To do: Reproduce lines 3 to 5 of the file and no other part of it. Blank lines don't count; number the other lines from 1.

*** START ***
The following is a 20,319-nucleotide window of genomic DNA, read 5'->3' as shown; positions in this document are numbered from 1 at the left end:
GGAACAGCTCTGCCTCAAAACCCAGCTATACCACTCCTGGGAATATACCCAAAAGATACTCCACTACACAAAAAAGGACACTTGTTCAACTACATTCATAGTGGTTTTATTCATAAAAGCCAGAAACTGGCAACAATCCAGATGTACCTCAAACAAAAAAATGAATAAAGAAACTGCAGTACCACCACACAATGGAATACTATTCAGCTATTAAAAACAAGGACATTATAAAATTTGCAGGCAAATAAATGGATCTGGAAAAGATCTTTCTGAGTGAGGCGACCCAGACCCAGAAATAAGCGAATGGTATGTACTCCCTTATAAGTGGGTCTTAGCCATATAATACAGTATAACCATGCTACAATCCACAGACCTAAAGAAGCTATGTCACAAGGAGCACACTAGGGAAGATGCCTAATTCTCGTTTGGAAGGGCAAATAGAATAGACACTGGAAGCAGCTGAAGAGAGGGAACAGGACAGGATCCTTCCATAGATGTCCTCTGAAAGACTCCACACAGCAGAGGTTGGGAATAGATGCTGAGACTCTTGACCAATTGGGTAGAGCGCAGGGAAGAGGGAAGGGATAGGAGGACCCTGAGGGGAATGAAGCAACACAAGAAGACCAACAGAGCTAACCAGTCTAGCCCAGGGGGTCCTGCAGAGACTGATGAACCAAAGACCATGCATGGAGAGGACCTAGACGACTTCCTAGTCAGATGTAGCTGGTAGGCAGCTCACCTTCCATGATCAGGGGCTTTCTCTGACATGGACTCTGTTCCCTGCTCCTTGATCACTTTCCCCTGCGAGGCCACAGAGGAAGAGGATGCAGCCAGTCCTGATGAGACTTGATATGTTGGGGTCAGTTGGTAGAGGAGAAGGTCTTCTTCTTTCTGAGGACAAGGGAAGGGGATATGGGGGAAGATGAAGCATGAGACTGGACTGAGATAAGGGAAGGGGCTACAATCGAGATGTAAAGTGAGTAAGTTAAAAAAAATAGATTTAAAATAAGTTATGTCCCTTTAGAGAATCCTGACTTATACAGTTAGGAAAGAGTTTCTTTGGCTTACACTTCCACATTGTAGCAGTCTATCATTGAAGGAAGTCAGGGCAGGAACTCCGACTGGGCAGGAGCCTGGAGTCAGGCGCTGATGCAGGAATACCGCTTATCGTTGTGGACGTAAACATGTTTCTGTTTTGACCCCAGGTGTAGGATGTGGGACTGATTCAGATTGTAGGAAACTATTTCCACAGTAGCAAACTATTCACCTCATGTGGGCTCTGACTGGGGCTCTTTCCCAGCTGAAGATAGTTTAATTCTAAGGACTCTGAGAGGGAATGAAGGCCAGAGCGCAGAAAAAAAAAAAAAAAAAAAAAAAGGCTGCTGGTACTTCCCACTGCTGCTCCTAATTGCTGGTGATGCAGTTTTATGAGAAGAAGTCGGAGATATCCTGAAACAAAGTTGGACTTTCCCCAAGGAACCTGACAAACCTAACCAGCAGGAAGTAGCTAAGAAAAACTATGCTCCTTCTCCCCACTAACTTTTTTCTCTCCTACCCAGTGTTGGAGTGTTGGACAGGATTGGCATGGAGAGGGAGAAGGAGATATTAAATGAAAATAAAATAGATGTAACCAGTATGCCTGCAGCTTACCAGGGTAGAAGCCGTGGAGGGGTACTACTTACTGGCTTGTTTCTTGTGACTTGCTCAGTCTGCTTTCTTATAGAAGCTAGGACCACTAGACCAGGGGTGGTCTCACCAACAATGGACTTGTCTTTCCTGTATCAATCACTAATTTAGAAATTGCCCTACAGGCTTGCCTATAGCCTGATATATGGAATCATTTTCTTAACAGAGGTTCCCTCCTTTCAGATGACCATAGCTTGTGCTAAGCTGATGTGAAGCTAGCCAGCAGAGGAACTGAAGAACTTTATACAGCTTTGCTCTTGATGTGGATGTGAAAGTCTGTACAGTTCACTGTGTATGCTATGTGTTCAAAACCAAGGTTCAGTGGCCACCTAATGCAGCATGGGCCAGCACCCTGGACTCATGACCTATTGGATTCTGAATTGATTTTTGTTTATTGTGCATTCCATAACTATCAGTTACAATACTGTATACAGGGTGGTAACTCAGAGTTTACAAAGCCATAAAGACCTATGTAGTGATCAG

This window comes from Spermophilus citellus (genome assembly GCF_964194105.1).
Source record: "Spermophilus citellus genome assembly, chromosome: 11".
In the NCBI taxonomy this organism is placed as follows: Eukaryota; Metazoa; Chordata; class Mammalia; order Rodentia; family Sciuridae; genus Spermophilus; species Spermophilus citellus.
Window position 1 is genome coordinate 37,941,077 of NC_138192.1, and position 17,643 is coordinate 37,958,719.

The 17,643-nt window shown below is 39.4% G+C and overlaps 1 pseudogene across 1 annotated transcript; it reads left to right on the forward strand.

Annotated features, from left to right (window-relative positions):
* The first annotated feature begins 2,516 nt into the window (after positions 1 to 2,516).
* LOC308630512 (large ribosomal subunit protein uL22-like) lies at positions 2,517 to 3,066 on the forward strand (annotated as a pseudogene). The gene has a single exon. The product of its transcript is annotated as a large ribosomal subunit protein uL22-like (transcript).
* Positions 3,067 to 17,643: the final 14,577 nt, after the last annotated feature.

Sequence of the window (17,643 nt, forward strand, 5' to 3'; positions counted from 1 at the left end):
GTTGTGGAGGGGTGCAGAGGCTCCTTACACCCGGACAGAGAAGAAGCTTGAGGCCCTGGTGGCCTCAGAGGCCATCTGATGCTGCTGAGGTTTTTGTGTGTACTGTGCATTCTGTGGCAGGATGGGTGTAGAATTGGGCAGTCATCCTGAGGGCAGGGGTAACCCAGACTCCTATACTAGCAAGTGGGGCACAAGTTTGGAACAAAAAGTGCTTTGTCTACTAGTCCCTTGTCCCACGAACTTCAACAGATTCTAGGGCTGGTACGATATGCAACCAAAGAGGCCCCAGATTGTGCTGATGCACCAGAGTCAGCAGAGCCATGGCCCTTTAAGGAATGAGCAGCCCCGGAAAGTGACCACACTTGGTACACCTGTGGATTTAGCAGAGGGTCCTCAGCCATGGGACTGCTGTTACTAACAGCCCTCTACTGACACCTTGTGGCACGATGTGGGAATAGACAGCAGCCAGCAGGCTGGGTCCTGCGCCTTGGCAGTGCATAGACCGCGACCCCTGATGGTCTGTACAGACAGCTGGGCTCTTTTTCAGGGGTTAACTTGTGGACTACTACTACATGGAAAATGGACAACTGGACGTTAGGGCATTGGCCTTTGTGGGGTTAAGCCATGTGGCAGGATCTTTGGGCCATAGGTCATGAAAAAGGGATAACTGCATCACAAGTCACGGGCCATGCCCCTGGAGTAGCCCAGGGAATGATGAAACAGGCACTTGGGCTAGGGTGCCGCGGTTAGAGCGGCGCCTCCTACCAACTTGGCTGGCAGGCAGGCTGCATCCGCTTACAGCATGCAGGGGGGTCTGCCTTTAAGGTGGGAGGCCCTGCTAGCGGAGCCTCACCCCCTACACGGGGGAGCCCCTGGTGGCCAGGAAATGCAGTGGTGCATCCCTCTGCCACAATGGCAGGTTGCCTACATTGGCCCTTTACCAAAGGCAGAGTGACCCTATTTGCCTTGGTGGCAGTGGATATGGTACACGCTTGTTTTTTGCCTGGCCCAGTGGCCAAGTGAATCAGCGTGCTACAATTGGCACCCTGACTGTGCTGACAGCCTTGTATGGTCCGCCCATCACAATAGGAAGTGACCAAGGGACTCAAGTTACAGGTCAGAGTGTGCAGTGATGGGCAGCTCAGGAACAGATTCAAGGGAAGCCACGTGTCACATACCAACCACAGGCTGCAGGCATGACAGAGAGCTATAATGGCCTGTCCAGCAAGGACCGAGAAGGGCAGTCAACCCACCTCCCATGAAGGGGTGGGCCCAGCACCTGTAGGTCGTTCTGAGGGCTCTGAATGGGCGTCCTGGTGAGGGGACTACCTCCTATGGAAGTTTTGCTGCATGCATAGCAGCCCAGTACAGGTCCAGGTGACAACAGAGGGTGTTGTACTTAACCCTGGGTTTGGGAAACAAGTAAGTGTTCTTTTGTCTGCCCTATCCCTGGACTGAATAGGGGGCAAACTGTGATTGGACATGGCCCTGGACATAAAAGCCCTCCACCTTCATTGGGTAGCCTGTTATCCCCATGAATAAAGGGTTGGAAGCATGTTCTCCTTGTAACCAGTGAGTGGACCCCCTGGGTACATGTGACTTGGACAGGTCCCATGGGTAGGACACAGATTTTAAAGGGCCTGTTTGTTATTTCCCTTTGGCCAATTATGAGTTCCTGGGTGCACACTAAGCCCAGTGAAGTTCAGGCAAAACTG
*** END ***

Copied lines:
This window comes from Spermophilus citellus (genome assembly GCF_964194105.1).
Source record: "Spermophilus citellus genome assembly, chromosome: 11".
In the NCBI taxonomy this organism is placed as follows: Eukaryota; Metazoa; Chordata; class Mammalia; order Rodentia; family Sciuridae; genus Spermophilus; species Spermophilus citellus.